• I’m not sure what’s so hard to understand? The video game industry IS, whether you like it/want to accept it or not, highly male dominated. Therefore the movie represents what happens in the real world. However, as you noticed but didn’t expand on or congratulate Disney on, they also represent the movie’s arcade, our real world, the way consumers react to the industry. Though the industry is geared towards selling to demographics, people outwith those demographics were playing and interested in certain games. Two males were playing Sugar Rush. Moppet Girl played Hero’s Duty. Therefore the movie represented the fact that, while in the real world the vg industry is heavily male-oriented and still insist on making games they can sell to EITHER girls OR boys, the consumers of games will often differ from the expected demographic.

        I’m sorry if the above confused you somehow. But you are a woman who claims to know about video games, but you don’t seem to know how either the industry works or how movies work.

        Movies are not about pushing YOUR pet issue. Disney are storytellers. And they told a story based around the ACTUAL, VERY REAL videogame industry. I don;t know how to put that in simpler terms.

        • Hi Lilac Pilgrim,

          Is Wreck-It Ralph a real guy who goes around and wrecks things? Or is he made-up? And if he is made-up, why not make up a fantasy world where women and men are treated equally? I don’t know how to put that in simpler terms.


          • Why did you deliberately ignore the point I made? The movie is based upon the very real arcade gaming industry. The filmmakers studied arcade games very hard to make this movie. And guess what? A good majority of the games featured in Litwak’s arcade ACTUALLY EXIST. And a majority of those games have bad guys who are male. And Fix-It Felix Jr. is based heavily on? Donkey Kong. Whose protagonists and antagonists? Were male. They were trying to represent gaming for what it was, not what you want it to be. It’s based in an arcade that is in our real world, with real games containing most of the characters you see onscreen. They wanted to sell a gaming movie, so they catered it to gamers, who would recognise and appreciate the research they put into it.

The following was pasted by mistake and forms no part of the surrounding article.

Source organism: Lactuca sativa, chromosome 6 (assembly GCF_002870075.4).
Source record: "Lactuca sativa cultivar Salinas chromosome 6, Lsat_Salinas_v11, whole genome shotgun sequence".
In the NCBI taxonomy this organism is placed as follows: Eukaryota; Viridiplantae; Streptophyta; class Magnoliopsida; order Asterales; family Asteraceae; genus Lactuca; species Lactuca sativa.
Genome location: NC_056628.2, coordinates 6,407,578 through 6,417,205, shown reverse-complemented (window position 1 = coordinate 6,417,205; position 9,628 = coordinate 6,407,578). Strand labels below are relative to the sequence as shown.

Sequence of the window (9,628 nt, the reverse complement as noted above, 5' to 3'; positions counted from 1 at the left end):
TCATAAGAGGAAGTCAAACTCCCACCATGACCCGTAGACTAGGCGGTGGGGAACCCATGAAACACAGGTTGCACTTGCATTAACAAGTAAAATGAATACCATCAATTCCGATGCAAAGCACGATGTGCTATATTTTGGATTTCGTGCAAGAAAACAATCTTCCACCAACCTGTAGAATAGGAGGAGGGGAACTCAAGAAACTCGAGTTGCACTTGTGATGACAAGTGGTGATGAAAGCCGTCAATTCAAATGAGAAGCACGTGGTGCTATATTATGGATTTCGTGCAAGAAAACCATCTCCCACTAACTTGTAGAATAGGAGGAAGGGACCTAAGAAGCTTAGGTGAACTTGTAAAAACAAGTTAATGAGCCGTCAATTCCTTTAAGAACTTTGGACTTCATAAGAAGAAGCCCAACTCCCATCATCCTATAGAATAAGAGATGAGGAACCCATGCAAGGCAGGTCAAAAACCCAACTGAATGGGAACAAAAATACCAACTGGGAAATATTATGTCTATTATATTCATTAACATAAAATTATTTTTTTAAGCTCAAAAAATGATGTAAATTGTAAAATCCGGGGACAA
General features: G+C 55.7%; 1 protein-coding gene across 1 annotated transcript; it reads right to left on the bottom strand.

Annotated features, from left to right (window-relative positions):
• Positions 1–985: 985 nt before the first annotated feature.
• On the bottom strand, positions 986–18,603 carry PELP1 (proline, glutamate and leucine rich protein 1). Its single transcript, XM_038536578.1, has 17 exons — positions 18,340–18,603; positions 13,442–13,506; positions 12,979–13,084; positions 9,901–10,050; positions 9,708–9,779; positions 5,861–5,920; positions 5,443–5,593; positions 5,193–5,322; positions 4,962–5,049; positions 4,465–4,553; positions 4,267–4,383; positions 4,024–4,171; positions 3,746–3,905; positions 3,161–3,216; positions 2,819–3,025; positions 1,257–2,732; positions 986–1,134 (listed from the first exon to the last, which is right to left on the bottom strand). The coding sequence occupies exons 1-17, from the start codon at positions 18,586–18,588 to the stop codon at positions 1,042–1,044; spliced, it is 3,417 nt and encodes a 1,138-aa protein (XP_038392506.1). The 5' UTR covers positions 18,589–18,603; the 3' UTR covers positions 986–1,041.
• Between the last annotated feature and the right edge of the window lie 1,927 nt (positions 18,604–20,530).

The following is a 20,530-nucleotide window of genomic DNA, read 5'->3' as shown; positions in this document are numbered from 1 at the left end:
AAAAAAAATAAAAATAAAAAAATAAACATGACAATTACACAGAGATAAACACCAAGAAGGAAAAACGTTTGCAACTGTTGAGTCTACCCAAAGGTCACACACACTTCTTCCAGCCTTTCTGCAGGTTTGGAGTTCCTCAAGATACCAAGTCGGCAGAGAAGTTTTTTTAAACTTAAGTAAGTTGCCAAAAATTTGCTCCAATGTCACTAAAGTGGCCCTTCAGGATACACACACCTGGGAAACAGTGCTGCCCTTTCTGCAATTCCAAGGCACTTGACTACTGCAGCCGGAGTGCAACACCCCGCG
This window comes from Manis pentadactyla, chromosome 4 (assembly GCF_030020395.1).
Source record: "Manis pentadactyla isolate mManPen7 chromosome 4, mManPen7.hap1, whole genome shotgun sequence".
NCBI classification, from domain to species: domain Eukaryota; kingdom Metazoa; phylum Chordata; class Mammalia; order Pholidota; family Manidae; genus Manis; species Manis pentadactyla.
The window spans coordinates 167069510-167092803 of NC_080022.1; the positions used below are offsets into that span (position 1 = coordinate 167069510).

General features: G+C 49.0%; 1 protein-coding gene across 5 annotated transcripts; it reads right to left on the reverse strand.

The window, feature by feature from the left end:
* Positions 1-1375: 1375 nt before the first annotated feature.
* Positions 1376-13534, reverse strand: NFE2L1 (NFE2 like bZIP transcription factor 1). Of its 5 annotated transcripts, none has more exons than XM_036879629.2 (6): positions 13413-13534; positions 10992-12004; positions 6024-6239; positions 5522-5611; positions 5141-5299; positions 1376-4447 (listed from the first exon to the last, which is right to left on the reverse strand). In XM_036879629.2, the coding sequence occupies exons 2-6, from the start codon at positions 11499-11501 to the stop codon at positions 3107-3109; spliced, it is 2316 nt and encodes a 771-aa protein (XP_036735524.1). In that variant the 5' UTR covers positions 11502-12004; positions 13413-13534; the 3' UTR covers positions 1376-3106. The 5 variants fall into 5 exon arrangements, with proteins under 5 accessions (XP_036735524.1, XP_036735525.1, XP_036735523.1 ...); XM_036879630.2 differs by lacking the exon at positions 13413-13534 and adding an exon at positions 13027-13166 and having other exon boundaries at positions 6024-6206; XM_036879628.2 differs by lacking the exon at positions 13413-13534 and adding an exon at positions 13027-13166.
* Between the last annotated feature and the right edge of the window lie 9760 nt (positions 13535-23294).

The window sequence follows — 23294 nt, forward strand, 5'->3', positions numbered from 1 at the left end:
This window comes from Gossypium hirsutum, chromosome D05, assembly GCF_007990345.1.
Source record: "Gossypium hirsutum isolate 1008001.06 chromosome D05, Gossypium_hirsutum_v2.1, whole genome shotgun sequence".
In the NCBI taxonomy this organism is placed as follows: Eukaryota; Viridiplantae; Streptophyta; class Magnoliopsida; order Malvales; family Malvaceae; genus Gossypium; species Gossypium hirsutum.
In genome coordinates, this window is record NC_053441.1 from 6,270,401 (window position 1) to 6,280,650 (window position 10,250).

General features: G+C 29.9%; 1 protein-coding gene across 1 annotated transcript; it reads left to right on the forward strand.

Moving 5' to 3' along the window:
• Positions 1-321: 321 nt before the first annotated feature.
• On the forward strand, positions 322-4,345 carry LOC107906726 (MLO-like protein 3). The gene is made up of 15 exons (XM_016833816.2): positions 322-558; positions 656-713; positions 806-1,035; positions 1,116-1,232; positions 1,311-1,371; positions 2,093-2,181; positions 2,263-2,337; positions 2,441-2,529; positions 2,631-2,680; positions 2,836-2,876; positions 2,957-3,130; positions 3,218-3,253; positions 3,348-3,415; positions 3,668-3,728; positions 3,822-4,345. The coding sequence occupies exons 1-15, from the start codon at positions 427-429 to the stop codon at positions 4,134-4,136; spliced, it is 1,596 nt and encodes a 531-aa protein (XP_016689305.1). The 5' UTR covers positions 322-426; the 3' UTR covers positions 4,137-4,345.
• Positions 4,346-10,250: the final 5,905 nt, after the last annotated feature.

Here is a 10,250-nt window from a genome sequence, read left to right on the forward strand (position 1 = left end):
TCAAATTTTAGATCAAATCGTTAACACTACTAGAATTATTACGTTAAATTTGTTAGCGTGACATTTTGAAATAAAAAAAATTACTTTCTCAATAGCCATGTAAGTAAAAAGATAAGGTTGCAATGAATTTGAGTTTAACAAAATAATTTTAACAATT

This movie simply represents the gaming industry for what it actually is. If you want to change the gaming industry? Go to them and complain there. Actually change stuff, get involved, encourage women not to be deterred instead of griping about how sexist everything is. This movie pretty much told you the truth about gaming in the real world and you just don’t want to hear it.

            To me, the movie said that the world of gaming IS male dominated. But women in the game consistently prove they’re just as powerful if not more powerful than, their male counterparts. If that strikes you as being a bad message which means we’re moving backwards then I have no idea what to say to someone so stubborn.

  4. I have to ask for a movie based on retro video games (and their villians) how many female characters were available other than maybe the surprise hero Samus from Metroid – but certainly not any well known villians. Your positive statements about Wreck It Ralph are simply overshadowed within the context of its shortcomings. I have to ask, if you’d rather a film sacrifice authenticity (and yes, I know we’re talking about video games), and lose the wide appeal that will get its positive messages seen by the most viewers, in order to fully meet your standards and risk a producers unwilliness to break convention and push gender stereotype boundaries for future films. With all the criticisms your review holds, your endorsement of the film feels unnatural. Wreck it Ralph is a great step forward and while constructive criticism is important, balance in the message is even more so.

    • Hi Jason,

      I blog a a lot about the issue you bring up of “authenticity.” The issue is, be it the Bible, the Greek Myths, or Marvel comics, throughout history, most narratives are written by men and therefore star men. Every time I blog about girls gone missing, commenters write “You can’t change Tintin, the Lord of the Rings” on and on and on. Are we just going to keep recycling narratives where girls go missing forever? Not surprisingly, even when Hollywood takes a minor character and makes a new movie, it’s a male: after 3 Shreks, Fiona doesn’t get her own movie, but Puss In Boots does. Now Disney is coming out with a movie on the life of the Wizard, Oz, instead of the fascinating Ozma, who had her own book in the L. Frank Baum series. When I complained about no female pirates in “Pirates” commenters said they were just trying to be “authentic.” Animated films show who rats who can cook and lions who befriend warthogs, but all of a sudden, when it comes to gender equality, everyone gets concerned with “authenticity.” If you ask me, that’s sexist.